Just fifteen minutes of training could make it possible for anyone to use a defibrillator to stop sudden cardiac arrest. A study published today in the journal Critical Care shows that a brief training session is all that is needed for safe and efficient use of an automated external defibrillator.
Sudden cardiac deaths affect nearly 400,000 people per year in Europe, and every day in the U.S. more than 1,200 people die from cardiac arrest before they reach hospital. In most cases, sudden cardiac arrest is due to ventricular fibrillation, a rapid, irregular twitching of the ventricles of the heart, which can be stopped by applying a defibrillator and delivering an electric shock within 1 minute of its onset. Automated external defibrillators are becoming increasingly common in airplanes, airports, companies, schools and other public places.
Stefan Beckers and colleagues from the University Hospital in Aachen, Germany, asked over two hundred first year medical students with no prior experience to use a defibrillator on a mannequin on two occasions, with a one-week interval between the sessions. Before the second session, the students attended a 15-minute talk on the purpose of the defibrillator, why it has to be used within the first minute of the arrest, and the importance of correct electrode pad positioning. Their response times were monitored during both sessions.
Juliette Savin | EurekAlert!
Resolving the mystery of preeclampsia
21.10.2016 | Universitätsklinikum Magdeburg
New potential cancer treatment using microwaves to target deep tumors
12.10.2016 | University of Texas at Arlington
Researchers from the Institute for Quantum Computing (IQC) at the University of Waterloo led the development of a new extensible wiring technique capable of controlling superconducting quantum bits, representing a significant step towards to the realization of a scalable quantum computer.
"The quantum socket is a wiring method that uses three-dimensional wires based on spring-loaded pins to address individual qubits," said Jeremy Béjanin, a PhD...
In a paper in Scientific Reports, a research team at Worcester Polytechnic Institute describes a novel light-activated phenomenon that could become the basis for applications as diverse as microscopic robotic grippers and more efficient solar cells.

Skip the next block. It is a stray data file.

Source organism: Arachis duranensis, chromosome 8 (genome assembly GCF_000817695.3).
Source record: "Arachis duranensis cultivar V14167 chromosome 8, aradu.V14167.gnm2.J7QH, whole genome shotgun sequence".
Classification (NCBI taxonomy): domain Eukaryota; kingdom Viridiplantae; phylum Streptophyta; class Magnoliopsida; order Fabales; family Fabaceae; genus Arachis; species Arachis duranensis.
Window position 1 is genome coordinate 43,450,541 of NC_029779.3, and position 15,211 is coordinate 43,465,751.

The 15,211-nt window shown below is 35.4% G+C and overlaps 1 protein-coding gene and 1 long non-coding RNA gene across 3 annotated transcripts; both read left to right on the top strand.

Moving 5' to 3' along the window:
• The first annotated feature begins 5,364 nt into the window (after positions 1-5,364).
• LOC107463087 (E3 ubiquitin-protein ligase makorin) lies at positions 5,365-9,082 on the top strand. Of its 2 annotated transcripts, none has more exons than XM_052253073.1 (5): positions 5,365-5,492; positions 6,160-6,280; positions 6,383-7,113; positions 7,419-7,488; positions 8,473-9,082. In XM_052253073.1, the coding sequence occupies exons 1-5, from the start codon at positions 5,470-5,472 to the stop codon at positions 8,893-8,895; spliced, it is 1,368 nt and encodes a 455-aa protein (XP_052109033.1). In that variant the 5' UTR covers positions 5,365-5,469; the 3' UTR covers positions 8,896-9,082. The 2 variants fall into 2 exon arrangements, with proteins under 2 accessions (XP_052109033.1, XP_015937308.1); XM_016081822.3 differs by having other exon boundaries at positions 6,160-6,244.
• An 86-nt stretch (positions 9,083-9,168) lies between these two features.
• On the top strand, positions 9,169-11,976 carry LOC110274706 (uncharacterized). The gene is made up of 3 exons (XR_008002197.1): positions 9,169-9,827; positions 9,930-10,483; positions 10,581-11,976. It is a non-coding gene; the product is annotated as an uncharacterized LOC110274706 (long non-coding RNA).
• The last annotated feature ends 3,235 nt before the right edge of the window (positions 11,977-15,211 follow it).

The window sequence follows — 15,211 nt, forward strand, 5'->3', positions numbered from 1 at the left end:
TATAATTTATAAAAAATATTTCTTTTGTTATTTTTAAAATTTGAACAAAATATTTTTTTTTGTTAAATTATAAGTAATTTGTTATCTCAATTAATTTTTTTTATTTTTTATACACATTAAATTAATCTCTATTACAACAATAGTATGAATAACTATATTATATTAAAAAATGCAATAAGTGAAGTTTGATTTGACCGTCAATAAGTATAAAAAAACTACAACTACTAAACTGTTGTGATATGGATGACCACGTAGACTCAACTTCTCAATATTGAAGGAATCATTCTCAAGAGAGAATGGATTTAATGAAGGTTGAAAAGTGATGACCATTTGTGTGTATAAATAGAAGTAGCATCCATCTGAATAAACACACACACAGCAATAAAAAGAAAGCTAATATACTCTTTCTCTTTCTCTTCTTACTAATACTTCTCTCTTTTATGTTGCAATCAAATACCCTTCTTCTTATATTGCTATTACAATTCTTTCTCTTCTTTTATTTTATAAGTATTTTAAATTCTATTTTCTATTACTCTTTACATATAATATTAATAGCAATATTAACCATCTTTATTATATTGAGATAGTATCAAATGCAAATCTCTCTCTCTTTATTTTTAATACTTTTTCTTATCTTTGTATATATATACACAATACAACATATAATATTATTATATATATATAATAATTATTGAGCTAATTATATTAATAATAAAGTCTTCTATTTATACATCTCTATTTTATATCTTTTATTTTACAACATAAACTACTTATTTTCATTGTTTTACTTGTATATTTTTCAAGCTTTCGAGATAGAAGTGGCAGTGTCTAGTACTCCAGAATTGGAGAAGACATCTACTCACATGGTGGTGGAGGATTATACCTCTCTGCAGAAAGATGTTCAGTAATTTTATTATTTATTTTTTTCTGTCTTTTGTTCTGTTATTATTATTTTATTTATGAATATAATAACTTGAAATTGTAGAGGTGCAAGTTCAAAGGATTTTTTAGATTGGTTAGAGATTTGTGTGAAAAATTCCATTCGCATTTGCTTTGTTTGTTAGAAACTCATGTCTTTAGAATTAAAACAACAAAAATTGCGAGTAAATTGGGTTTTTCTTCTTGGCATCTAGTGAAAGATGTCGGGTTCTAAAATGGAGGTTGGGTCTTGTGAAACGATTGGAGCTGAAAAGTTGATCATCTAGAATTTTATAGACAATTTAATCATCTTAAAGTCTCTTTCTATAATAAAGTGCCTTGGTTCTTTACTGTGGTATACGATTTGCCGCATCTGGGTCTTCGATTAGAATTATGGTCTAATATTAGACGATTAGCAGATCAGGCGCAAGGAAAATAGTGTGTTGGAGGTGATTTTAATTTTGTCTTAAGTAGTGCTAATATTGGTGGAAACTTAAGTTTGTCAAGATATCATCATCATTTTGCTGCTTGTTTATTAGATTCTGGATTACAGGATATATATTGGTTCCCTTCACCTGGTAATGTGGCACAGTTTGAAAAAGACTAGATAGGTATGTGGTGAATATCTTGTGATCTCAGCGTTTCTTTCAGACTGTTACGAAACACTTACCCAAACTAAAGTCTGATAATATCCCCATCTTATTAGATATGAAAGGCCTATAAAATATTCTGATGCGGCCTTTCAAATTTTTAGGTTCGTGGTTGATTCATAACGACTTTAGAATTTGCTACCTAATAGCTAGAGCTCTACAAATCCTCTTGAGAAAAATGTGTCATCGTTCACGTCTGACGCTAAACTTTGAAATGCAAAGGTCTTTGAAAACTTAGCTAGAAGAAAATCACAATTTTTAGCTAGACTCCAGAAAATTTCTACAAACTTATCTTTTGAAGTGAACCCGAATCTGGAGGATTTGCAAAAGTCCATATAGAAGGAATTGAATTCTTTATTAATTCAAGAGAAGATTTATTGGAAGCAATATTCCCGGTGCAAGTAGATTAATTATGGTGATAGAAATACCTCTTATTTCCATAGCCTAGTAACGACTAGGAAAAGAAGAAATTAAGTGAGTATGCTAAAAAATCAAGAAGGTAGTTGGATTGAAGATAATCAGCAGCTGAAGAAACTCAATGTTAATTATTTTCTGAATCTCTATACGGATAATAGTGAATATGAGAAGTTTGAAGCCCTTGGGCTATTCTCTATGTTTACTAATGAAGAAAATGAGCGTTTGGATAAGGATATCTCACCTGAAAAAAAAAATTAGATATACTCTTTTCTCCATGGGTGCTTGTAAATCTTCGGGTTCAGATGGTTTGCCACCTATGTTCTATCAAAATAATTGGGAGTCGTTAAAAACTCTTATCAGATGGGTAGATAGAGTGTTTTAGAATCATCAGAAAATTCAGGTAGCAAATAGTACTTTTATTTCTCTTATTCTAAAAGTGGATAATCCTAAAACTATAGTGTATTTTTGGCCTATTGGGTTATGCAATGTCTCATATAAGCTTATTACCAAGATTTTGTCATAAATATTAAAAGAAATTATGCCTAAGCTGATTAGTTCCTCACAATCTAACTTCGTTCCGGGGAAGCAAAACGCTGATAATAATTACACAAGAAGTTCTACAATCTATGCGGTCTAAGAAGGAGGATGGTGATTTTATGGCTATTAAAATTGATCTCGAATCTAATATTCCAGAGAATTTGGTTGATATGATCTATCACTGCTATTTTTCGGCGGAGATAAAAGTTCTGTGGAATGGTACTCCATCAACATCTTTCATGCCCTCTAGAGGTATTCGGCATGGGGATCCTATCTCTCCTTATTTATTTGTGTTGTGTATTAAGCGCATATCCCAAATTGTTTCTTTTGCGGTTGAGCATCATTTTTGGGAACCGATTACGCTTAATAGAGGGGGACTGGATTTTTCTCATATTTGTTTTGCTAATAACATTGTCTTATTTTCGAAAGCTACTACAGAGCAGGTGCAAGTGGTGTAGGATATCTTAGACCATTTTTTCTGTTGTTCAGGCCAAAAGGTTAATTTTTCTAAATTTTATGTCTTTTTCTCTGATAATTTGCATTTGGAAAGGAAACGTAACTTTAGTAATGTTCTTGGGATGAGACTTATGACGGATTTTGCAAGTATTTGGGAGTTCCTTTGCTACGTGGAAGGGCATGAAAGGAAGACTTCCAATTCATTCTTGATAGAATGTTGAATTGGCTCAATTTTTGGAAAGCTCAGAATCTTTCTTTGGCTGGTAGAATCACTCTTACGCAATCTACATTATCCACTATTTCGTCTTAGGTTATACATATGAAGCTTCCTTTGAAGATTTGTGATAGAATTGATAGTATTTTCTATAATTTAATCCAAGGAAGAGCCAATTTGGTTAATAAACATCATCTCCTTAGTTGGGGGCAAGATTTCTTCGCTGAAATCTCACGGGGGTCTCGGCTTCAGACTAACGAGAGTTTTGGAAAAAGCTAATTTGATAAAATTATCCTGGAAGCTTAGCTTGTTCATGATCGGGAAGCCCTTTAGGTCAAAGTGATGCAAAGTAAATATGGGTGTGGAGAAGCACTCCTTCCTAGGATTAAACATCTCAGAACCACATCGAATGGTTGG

A research team at Worcester Polytechnic Institute (WPI) has developed a revolutionary, light-activated semiconductor nanocomposite material that can be used...
By forcefully embedding two silicon atoms in a diamond matrix, Sandia researchers have demonstrated for the first time on a single chip all the components needed to create a quantum bridge to link quantum computers together.
"People have already built small quantum computers," says Sandia researcher Ryan Camacho. "Maybe the first useful one won't be a single giant quantum computer...
COMPAMED has become the leading international marketplace for suppliers of medical manufacturing. The trade fair, which takes place every November and is co-located to MEDICA in Dusseldorf, has been steadily growing over the past years and shows that medical technology remains a rapidly growing market.
In 2016, the joint pavilion by the IVAM Microtechnology Network, the Product Market “High-tech for Medical Devices”, will be located in Hall 8a again and will...
'Ferroelectric' materials can switch between different states of electrical polarization in response to an external electric field. This flexibility means they show promise for many applications, for example in electronic devices and computer memory. Current ferroelectric materials are highly valued for their thermal and chemical stability and rapid electro-mechanical responses, but creating a material that is scalable down to the tiny sizes needed for technologies like silicon-based semiconductors (Si-based CMOS) has proven challenging.
Now, Hiroshi Funakubo and co-workers at the Tokyo Institute of Technology, in collaboration with researchers across Japan, have conducted experiments to...
14.10.2016 | Event News
14.10.2016 | Event News
12.10.2016 | Event News
21.10.2016 | Health and Medicine
21.10.2016 | Information Technology
21.10.2016 | Materials Sciences